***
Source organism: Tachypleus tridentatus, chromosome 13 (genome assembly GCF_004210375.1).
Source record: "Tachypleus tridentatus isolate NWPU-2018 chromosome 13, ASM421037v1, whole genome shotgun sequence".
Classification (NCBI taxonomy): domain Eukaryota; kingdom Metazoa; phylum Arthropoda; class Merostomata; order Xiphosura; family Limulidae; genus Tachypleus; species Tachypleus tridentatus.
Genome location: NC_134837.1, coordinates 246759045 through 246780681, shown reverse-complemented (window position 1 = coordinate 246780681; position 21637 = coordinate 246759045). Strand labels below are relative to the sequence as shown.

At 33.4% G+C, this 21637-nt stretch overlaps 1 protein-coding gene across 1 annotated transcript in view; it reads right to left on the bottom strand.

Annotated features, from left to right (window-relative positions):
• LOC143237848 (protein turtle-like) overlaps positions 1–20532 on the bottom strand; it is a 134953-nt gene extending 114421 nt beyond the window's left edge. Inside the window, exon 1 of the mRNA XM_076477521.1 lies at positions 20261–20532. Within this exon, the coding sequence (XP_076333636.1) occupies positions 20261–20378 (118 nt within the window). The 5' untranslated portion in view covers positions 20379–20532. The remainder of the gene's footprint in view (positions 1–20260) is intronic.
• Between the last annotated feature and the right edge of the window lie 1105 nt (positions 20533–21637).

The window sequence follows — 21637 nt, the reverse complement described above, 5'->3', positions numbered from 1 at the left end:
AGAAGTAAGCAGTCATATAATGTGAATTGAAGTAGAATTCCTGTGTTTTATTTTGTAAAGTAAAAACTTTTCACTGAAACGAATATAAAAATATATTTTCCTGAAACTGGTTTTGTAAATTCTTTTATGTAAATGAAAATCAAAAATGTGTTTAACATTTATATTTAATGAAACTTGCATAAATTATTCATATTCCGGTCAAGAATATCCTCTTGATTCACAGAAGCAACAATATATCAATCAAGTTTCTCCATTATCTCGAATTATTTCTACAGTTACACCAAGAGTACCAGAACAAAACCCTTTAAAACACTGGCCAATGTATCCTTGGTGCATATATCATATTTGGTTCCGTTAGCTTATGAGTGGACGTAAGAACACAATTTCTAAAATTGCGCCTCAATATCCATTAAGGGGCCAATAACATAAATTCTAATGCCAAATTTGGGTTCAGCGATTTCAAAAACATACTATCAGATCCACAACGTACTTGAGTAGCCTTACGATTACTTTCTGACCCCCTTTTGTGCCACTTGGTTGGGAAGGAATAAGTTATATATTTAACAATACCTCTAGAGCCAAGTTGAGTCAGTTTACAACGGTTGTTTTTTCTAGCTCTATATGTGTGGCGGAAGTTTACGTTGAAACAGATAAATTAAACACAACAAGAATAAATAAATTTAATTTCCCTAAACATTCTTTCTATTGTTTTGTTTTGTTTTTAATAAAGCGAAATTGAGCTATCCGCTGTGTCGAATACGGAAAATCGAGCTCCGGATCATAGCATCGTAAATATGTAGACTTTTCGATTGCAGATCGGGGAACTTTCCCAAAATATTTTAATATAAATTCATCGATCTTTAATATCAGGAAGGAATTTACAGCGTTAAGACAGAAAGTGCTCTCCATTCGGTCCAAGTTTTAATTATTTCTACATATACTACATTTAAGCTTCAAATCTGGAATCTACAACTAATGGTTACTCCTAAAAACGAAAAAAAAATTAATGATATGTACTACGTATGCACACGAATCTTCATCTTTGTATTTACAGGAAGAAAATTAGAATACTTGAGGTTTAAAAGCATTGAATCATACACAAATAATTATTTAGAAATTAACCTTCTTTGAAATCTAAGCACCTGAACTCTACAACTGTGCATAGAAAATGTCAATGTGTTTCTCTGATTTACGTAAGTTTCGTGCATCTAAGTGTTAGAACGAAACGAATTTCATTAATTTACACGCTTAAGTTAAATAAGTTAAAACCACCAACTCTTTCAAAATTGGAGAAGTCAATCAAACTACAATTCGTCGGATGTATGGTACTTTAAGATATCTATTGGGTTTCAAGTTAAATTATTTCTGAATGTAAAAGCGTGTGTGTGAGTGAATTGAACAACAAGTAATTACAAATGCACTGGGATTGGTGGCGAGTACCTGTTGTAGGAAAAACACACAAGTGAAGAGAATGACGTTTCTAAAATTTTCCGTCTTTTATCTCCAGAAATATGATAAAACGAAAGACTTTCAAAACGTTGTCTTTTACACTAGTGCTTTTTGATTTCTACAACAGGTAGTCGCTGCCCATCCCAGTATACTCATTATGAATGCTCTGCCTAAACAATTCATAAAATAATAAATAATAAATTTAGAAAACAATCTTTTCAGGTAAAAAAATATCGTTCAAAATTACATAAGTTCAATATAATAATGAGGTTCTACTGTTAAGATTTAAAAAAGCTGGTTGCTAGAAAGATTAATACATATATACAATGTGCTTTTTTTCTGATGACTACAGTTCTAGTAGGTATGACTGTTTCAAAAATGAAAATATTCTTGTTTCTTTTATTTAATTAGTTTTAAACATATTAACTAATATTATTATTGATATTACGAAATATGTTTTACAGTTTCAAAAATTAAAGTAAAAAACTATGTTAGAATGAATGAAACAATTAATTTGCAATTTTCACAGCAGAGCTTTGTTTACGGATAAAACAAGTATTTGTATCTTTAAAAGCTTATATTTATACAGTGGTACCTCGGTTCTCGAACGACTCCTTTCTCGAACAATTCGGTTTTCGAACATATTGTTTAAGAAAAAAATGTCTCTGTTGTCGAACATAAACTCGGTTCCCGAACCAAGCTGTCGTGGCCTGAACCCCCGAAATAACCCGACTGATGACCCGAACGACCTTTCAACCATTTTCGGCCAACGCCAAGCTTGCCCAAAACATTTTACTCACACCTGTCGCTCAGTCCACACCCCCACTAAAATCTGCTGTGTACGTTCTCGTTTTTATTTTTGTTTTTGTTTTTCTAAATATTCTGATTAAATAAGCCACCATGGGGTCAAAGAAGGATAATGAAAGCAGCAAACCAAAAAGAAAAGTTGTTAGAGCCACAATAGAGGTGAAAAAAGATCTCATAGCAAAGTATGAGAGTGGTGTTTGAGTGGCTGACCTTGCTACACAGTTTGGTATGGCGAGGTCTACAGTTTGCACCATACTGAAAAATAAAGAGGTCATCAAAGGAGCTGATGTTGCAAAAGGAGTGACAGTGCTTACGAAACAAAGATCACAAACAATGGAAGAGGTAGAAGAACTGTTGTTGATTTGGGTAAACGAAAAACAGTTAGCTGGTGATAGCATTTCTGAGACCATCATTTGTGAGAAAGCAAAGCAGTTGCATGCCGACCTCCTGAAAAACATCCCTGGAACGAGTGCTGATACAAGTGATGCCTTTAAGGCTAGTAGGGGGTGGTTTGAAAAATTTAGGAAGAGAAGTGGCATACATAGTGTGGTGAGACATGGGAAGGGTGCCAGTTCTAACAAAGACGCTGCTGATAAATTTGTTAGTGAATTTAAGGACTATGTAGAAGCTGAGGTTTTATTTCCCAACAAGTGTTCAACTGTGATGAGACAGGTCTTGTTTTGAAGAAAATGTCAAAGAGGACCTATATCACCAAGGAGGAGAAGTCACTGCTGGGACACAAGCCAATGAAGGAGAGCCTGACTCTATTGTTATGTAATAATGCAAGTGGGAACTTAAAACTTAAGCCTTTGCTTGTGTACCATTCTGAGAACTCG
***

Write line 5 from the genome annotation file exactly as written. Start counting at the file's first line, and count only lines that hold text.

At 33.4% G+C, this 21637-nt stretch overlaps 1 protein-coding gene across 1 annotated transcript in view; it reads right to left on the bottom strand.